Some countries, particularly in Asia and Europe, also use the Persistent Pigment Darkening (PPD) testing method, also called the ISO 24442 test.7 This measures the amount of UVA radiation required to cause a specific degree of tanning in skin, with higher values indicating greater UVA protection. This test is done in vivo, typically on darker skin tones that have a tendency to tan rather than burn when exposed to UV radiation. 2mg per square centimeter of sunscreen is put onto study participants’ skin and the patch of skin is exposed to UV radiation.7 The PA++++ system is used to indicate the level of UVA protection based on the results of PPD testing. Depending on how well the sunscreen protects against UVA, 1-4 plus signs are assigned. For example, a sunscreen with a PA++++ rating offers the highest level of UVA protection.7

The limitations of UVAPF testing

UVA Protection Factor, or UVAPF Testing, particularly in the US, is much less precise than SPF testing. The FDA currently does not recognize the ISO 24442 or PPD test in the US, which is why US sunscreens don’t tend to include PA+++ ratings. The ISO 24443 test that the FDA does recognize has its own limitations:4

  1. The in vitro test can’t mimic the real complexities of human skin. Even though the transparent plate that the sunscreen is applied to is made to mimic the roughness of human skin, it doesn’t account for other factors that differentiate different participants’ skin from one another.
  2. As long as the absorption spectrum produced in the test includes UV radiation wavelengths past a certain critical threshold the sunscreen is marked “broad spectrum.” It’s essentially a pass/fail test that doesn’t show the actual scale of UVA protection.


  1. “Avobenzone - an Overview | ScienceDirect Topics.” ScienceDirect Topics, ScienceDirect Topics, https://www.sciencedirect.com/topics/medicine-and-dentistry/avobenzone. Accessed 6 Mar. 2023.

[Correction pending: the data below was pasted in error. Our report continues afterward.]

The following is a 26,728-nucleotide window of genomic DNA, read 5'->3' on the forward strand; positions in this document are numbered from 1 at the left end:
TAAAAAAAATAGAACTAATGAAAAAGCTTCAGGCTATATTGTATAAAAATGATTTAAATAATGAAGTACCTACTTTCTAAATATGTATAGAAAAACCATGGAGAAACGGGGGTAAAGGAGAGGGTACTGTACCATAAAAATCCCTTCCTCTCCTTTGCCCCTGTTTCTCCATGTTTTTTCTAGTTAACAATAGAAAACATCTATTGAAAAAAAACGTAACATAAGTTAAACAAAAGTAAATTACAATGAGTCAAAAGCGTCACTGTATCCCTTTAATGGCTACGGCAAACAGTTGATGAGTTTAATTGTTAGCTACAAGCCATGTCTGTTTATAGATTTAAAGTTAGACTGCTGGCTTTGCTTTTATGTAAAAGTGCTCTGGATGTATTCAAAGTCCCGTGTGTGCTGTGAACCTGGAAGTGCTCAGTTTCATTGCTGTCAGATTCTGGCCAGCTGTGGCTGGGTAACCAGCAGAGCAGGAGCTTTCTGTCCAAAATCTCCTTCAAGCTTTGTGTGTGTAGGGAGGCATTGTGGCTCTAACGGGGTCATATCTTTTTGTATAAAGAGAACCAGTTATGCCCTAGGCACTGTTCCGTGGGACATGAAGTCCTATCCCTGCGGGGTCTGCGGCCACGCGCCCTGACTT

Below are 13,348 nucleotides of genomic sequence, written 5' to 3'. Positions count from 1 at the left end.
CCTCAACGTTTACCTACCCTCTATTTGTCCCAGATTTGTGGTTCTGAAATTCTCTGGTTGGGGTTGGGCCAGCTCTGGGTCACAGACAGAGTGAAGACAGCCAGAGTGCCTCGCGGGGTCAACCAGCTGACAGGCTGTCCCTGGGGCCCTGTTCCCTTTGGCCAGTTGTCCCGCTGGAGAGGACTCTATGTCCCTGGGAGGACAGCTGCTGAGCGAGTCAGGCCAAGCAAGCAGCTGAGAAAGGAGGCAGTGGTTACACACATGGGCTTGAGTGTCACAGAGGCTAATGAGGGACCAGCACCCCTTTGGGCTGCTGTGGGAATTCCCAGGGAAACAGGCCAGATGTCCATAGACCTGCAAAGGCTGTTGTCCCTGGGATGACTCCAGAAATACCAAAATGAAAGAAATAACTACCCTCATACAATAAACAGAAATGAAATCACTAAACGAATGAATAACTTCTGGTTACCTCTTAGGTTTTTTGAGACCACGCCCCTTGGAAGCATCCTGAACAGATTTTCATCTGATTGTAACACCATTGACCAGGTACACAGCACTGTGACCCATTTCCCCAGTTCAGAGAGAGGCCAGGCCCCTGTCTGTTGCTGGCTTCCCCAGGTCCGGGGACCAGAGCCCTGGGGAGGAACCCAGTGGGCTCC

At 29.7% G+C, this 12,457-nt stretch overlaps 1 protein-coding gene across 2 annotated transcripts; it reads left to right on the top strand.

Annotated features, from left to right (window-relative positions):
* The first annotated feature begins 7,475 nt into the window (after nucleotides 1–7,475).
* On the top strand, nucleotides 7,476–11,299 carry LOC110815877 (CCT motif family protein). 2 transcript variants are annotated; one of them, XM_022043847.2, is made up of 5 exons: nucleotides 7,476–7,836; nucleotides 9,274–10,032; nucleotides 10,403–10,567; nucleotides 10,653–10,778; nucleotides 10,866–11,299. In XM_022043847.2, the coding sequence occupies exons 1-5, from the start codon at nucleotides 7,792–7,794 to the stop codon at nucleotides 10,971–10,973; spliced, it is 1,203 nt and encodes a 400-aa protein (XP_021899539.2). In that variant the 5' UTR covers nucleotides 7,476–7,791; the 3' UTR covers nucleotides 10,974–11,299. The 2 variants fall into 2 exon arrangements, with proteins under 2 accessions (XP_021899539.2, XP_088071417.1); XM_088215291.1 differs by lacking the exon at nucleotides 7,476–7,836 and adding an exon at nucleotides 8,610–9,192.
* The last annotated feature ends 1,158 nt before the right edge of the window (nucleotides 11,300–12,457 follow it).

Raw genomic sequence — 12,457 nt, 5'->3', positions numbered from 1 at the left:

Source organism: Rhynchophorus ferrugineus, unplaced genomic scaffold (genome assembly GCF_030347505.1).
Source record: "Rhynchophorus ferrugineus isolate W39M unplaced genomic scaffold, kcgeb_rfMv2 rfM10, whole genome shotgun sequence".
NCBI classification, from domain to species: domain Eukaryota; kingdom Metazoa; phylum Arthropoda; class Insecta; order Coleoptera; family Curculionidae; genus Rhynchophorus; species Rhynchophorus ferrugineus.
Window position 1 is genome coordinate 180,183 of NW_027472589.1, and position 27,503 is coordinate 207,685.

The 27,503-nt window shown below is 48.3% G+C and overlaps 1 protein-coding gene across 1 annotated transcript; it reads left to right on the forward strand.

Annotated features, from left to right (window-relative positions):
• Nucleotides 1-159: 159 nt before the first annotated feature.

2. D’Orazio, John. “UV Radiation and the Skin.” National Institutes of Health, National Institutes of Health, 20 June 2023, https://www.ncbi.nlm.nih.gov/pmc/articles/PMC3709783/.
  3. EDITORS, THE. “Clinical Trials Have Far Too Little Racial and Ethnic Diversity.” Scientific American, Scientific American, 1 Sept. 2018, https://www.scientificamerican.com/article/clinical-trials-have-far-too-little-racial-and-ethnic-diversity/.
  4. Hedayat, Kam. “Comparison of UVA Protection Factor Measurement Protocols.” National Institutes of Health, National Institutes of Health, 1 Jan. 2020, https://www.ncbi.nlm.nih.gov/pmc/articles/PMC7244352/.
  5. “Labeling and Effectiveness Testing: Sunscreen Drug Products for Over-T.” U.S. Food and Drug Administration, U.S. Food and Drug Administration, 9 Mar. 2023, https://www.fda.gov/regulatory-information/search-fda-guidance-documents/labeling-and-effectiveness-testing-sunscreen-drug-products-over-counter-human-use-small-entity.
  6. Pirotta, Giulio. (2015). An overview of sunscreen regulations in the world. 10. 17-22.
  7. “SPF Tests and Related.” Eurofins Scientific, Eurofins Scientific, https://www.eurofins.com.au/dermatest/sunscreen-testing/spf-tests-and-related/. Accessed 6 Mar. 2023.
  8. “Sun Protection Factor (SPF).” U.S. Food and Drug Administration, U.S. Food and Drug Administration, 3 Mar. 2023, https://www.fda.gov/about-fda/center-drug-evaluation-and-research-cder/sun-protection-factor-spf.
  9. “UV Radiation.” The Skin Cancer Foundation, The Skin Cancer Foundation, 21 July 2022, https://www.skincancer.org/risk-factors/uv-radiation/.

By Claudia Teng - Updated February 06, 2023